Charles Crichton directs and Christopher Lee guest-stars in The Interrogators, so we’re expecting good things of this episode of The Avengers, right?
The plot is a good one – writer Richard Harris fleshing out an idea by Brian Clemens – and hinges on army chaps being tested to destruction by an interrogation outfit run by army chap Colonel Mannering (Christopher Lee). But if Mannering is absolutely on the level and on our side, why are there sadistic Chinese soldiers also on the scene, one of them holding the dreaded fly whisk?
Of course he’s not on the level. Why hire Christopher Lee otherwise?
Rewind a bit and we get a quick run-through of what’s going on in full. Lieutenant Caspar (Philip Bond) arrives at the army dentist, plonks himself down in the dentist’s chair and is then subjected to a proper interrogation with torture, all part of a programme to familiarise the interrogee with the sort of techniques he’s likely to encounter if captured, or so he’s told.
Authenticity is key (which explains the Chinese guys, I suppose). In fact the role play is so good that “everyone talks… eventually,” as Mannering puts it, though not – it is eventually revealed – for the reasons we might initially suspect.
Of course, this being a Britain designed for export and a show built on whimsy, everything stops for tea, with the desperate, bedraggled captive Lieutenant Caspar bucking up considerably when he’s offered a cup too.
To the Batcave, or Mother’s HQ of the week, accessed through a door in the rear of a red telephone box. It’s an underground bunker decked out in lots of flowers and with a drinks trolley piloted by the redoubtable Rhonda (still no utterances, still no screen credit), where Steed is soon brought up to speed by Mother.
Agents, it seems, are dying in their droves, which casts suspicion on Caspar, the man who ran them. Now we know that Caspar blabbed to Mannering as part of the “phoney” interrogation, the irony being that this makes him even less likely to blab again to Steed and Mother when they start asking him questions after Tara brings him in – a neat twist.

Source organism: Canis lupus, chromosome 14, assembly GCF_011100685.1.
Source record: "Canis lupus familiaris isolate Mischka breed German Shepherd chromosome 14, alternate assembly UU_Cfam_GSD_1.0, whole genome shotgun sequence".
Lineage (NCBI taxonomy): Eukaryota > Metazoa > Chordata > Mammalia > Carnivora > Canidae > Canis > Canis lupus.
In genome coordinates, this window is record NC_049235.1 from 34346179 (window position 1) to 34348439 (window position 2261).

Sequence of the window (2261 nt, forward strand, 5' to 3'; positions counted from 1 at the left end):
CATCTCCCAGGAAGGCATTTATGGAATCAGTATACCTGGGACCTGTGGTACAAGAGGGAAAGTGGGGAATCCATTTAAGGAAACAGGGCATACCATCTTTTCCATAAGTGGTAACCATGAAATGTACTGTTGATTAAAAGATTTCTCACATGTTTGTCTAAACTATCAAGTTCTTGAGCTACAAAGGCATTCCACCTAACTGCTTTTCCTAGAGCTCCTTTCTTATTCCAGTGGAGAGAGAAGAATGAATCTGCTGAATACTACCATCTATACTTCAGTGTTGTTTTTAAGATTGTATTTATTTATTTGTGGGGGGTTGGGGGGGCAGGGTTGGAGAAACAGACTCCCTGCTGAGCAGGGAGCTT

From here things run on straight rails, Tara visiting the dwellings of the agents being targeted for an early death, before being hoodwinked by Mannering into accompanying him to a training course and eventually winding up in the dentist’s chair herself.
Steed meanwhile makes a number of too-late interventions (agents dying in eccentric manner, like the one man band in a quarry cruelly cut down while practising) before jumping into a helicopter to follow a pigeon heading for the facility where Tara is now about to be questioned/interrogated/hoodwinked.
It’s all a bit mad, very lively, fiendishly plotted and all the better for being based on a cross/double-cross plot that makes some kind of sense – details like the one man band and pigeon chase to one side.
The solid cast helps – Lee, of course, a stiff but charming army intelligence man (which is exactly what he was during the Second World War) – Glynn Edwards just right as the burly menacing dentist, John Laycock as one-man-band Izzy Pound, Cardew “the Cad” Robinson (again) as a balloon seller who somehow manages to keep a business going in a park devoid of people, and not forgetting Cecil Cheng as the sadistic (and entirely stereotypical) Chinese torturer Captain Soo.
So, yes, good things.
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The imdb refers to this as season seven. I’m saying six, along with most of the fan sites and Wikipedia, and in line with the pretty much definitive Studio Canal box set. The reason why the imdb and others say seven is because they’re taking the final block of eight Emma Peel episodes as a separate season. But since there were only eight episodes in that production block, lumping them together with the 16 episodes of what everyone agrees is season five brings the total up to 24, much closer to the usual Avengers run of about 26 episodes.
© Steve Morrissey 2020